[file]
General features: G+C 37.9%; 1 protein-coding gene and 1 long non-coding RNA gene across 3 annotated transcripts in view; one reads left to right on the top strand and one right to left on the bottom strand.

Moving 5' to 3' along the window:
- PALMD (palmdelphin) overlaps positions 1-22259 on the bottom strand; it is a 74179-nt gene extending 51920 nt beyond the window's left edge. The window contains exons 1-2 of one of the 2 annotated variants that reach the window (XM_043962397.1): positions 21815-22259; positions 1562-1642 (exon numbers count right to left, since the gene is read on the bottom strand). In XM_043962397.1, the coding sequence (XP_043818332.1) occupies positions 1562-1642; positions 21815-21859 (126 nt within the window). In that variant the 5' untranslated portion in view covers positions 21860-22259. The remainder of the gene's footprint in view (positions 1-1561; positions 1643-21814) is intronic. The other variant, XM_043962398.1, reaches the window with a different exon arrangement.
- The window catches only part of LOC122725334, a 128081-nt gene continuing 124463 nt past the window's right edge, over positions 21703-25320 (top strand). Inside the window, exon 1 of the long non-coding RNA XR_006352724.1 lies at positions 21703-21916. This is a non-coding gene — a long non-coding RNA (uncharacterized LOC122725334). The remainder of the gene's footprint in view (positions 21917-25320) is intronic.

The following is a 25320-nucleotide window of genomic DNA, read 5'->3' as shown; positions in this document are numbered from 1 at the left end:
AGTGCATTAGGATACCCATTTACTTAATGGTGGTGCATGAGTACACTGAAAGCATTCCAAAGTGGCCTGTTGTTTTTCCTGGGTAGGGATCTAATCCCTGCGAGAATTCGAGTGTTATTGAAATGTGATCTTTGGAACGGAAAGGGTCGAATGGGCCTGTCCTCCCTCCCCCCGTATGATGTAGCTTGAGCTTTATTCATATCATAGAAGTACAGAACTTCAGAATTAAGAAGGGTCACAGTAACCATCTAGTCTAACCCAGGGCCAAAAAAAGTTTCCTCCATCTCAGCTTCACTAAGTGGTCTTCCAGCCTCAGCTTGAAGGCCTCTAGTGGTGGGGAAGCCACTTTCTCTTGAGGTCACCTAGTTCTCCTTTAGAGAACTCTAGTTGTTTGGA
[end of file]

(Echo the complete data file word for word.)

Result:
General features: G+C 37.9%; 1 protein-coding gene and 1 long non-coding RNA gene across 3 annotated transcripts in view; one reads left to right on the top strand and one right to left on the bottom strand.

Moving 5' to 3' along the window:
- PALMD (palmdelphin) overlaps positions 1-22259 on the bottom strand; it is a 74179-nt gene extending 51920 nt beyond the window's left edge. The window contains exons 1-2 of one of the 2 annotated variants that reach the window (XM_043962397.1): positions 21815-22259; positions 1562-1642 (exon numbers count right to left, since the gene is read on the bottom strand). In XM_043962397.1, the coding sequence (XP_043818332.1) occupies positions 1562-1642; positions 21815-21859 (126 nt within the window). In that variant the 5' untranslated portion in view covers positions 21860-22259. The remainder of the gene's footprint in view (positions 1-1561; positions 1643-21814) is intronic. The other variant, XM_043962398.1, reaches the window with a different exon arrangement.
- The window catches only part of LOC122725334, a 128081-nt gene continuing 124463 nt past the window's right edge, over positions 21703-25320 (top strand). Inside the window, exon 1 of the long non-coding RNA XR_006352724.1 lies at positions 21703-21916. This is a non-coding gene — a long non-coding RNA (uncharacterized LOC122725334). The remainder of the gene's footprint in view (positions 21917-25320) is intronic.

The following is a 25320-nucleotide window of genomic DNA, read 5'->3' as shown; positions in this document are numbered from 1 at the left end:
AGTGCATTAGGATACCCATTTACTTAATGGTGGTGCATGAGTACACTGAAAGCATTCCAAAGTGGCCTGTTGTTTTTCCTGGGTAGGGATCTAATCCCTGCGAGAATTCGAGTGTTATTGAAATGTGATCTTTGGAACGGAAAGGGTCGAATGGGCCTGTCCTCCCTCCCCCCGTATGATGTAGCTTGAGCTTTATTCATATCATAGAAGTACAGAACTTCAGAATTAAGAAGGGTCACAGTAACCATCTAGTCTAACCCAGGGCCAAAAAAAGTTTCCTCCATCTCAGCTTCACTAAGTGGTCTTCCAGCCTCAGCTTGAAGGCCTCTAGTGGTGGGGAAGCCACTTTCTCTTGAGGTCACCTAGTTCTCCTTTAGAGAACTCTAGTTGTTTGGA